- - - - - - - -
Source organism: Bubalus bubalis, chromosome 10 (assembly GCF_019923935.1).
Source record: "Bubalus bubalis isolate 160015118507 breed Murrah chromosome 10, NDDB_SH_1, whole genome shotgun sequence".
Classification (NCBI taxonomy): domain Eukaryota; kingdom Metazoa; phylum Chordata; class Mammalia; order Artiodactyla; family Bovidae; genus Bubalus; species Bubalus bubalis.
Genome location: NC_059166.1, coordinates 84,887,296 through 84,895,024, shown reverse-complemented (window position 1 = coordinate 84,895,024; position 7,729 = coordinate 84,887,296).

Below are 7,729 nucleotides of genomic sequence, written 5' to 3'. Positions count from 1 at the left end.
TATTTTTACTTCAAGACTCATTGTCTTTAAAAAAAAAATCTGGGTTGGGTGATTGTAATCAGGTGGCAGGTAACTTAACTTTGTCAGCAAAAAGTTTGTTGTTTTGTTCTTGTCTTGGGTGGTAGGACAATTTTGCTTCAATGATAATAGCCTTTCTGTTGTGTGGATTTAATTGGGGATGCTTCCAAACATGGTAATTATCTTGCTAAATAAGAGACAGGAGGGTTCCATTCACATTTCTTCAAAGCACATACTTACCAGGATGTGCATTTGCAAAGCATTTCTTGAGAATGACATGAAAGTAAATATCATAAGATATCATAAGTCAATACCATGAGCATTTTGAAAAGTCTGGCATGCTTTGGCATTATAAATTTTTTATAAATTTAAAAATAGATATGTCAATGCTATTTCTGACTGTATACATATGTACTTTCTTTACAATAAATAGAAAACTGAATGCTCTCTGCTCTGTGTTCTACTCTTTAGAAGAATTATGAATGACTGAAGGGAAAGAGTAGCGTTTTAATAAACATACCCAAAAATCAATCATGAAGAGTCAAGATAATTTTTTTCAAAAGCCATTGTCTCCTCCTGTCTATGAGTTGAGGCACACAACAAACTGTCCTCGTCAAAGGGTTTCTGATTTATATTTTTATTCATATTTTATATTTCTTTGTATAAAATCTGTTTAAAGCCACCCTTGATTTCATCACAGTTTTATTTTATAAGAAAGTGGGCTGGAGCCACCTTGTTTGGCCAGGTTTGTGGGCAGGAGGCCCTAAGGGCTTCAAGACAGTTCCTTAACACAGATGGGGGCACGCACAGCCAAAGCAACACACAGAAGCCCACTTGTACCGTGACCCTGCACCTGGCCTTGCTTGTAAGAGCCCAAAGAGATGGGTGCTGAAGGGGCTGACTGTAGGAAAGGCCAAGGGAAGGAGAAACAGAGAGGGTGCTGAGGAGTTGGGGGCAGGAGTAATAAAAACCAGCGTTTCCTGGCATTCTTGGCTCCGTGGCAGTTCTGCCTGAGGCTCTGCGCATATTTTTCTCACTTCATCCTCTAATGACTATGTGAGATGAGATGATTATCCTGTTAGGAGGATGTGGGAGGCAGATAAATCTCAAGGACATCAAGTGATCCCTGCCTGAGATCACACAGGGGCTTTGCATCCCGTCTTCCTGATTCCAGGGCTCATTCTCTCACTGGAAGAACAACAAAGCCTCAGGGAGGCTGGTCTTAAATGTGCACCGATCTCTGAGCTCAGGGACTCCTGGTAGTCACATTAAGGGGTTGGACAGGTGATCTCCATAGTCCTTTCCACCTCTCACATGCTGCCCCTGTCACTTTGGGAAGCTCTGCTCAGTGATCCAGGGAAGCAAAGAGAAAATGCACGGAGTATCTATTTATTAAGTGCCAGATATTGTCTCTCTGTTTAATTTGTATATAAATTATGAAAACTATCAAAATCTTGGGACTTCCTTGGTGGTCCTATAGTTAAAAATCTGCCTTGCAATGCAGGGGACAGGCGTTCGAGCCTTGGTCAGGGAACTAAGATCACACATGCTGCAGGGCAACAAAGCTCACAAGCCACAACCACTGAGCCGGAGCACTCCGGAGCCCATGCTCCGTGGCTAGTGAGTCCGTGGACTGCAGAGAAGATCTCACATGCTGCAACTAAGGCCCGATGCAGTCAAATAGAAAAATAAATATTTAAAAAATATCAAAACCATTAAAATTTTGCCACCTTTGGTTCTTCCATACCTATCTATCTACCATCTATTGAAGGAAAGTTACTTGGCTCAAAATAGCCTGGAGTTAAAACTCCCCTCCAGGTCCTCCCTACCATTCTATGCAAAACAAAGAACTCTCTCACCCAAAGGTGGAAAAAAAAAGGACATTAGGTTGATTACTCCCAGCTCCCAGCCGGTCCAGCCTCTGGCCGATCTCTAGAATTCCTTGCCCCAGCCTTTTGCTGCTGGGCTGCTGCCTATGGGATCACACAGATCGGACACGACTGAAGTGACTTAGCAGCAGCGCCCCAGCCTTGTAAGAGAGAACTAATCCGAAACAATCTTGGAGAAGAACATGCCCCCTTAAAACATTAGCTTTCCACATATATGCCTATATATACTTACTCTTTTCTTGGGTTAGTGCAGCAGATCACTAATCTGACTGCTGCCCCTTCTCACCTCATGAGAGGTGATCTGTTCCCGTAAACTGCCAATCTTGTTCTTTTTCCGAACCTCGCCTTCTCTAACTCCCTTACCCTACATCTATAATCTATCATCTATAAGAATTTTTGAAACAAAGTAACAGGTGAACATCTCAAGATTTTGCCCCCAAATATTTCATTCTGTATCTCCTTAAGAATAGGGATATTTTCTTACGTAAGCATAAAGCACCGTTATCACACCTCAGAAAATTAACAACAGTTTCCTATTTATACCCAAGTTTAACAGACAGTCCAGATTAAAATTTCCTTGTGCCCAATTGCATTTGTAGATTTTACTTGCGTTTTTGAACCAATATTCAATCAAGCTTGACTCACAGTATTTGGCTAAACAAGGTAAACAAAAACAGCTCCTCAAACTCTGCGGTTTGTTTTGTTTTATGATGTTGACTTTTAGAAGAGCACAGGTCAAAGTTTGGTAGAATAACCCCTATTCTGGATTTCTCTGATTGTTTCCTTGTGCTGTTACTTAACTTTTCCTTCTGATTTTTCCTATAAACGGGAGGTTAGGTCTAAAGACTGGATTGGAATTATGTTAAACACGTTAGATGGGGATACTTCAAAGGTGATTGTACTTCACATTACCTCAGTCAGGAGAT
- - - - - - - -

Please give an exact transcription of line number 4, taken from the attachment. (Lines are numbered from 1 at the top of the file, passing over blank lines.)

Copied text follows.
Genome location: NC_059166.1, coordinates 84,887,296 through 84,895,024, shown reverse-complemented (window position 1 = coordinate 84,895,024; position 7,729 = coordinate 84,887,296).